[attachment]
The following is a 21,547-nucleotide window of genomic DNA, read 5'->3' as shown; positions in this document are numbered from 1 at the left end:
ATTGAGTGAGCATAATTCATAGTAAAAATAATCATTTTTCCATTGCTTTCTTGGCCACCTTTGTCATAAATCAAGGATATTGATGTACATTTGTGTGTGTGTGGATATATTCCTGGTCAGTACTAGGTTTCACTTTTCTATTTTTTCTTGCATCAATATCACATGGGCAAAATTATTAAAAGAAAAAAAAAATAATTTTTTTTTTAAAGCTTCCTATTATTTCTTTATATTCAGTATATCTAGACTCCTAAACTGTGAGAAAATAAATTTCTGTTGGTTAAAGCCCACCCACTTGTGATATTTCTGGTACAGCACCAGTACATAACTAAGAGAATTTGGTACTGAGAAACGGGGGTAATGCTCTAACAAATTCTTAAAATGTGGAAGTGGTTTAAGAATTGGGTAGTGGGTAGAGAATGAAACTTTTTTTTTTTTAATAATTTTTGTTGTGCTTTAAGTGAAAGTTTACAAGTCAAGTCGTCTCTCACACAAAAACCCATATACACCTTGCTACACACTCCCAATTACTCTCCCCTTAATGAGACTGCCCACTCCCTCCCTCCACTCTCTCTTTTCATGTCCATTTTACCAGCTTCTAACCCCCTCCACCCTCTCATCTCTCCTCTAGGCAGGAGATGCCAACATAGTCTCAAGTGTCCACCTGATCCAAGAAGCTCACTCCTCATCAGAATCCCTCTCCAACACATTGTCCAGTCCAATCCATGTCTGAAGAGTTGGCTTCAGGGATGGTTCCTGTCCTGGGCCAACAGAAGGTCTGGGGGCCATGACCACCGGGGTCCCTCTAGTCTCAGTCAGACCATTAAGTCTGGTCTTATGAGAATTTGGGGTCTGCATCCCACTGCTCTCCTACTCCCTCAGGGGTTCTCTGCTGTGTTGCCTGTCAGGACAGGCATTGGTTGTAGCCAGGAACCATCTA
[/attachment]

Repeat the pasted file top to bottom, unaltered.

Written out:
The following is a 21,547-nucleotide window of genomic DNA, read 5'->3' as shown; positions in this document are numbered from 1 at the left end:
ATTGAGTGAGCATAATTCATAGTAAAAATAATCATTTTTCCATTGCTTTCTTGGCCACCTTTGTCATAAATCAAGGATATTGATGTACATTTGTGTGTGTGTGGATATATTCCTGGTCAGTACTAGGTTTCACTTTTCTATTTTTTCTTGCATCAATATCACATGGGCAAAATTATTAAAAGAAAAAAAAAATAATTTTTTTTTTAAAGCTTCCTATTATTTCTTTATATTCAGTATATCTAGACTCCTAAACTGTGAGAAAATAAATTTCTGTTGGTTAAAGCCCACCCACTTGTGATATTTCTGGTACAGCACCAGTACATAACTAAGAGAATTTGGTACTGAGAAACGGGGGTAATGCTCTAACAAATTCTTAAAATGTGGAAGTGGTTTAAGAATTGGGTAGTGGGTAGAGAATGAAACTTTTTTTTTTTTAATAATTTTTGTTGTGCTTTAAGTGAAAGTTTACAAGTCAAGTCGTCTCTCACACAAAAACCCATATACACCTTGCTACACACTCCCAATTACTCTCCCCTTAATGAGACTGCCCACTCCCTCCCTCCACTCTCTCTTTTCATGTCCATTTTACCAGCTTCTAACCCCCTCCACCCTCTCATCTCTCCTCTAGGCAGGAGATGCCAACATAGTCTCAAGTGTCCACCTGATCCAAGAAGCTCACTCCTCATCAGAATCCCTCTCCAACACATTGTCCAGTCCAATCCATGTCTGAAGAGTTGGCTTCAGGGATGGTTCCTGTCCTGGGCCAACAGAAGGTCTGGGGGCCATGACCACCGGGGTCCCTCTAGTCTCAGTCAGACCATTAAGTCTGGTCTTATGAGAATTTGGGGTCTGCATCCCACTGCTCTCCTACTCCCTCAGGGGTTCTCTGCTGTGTTGCCTGTCAGGACAGGCATTGGTTGTAGCCAGGAACCATCTA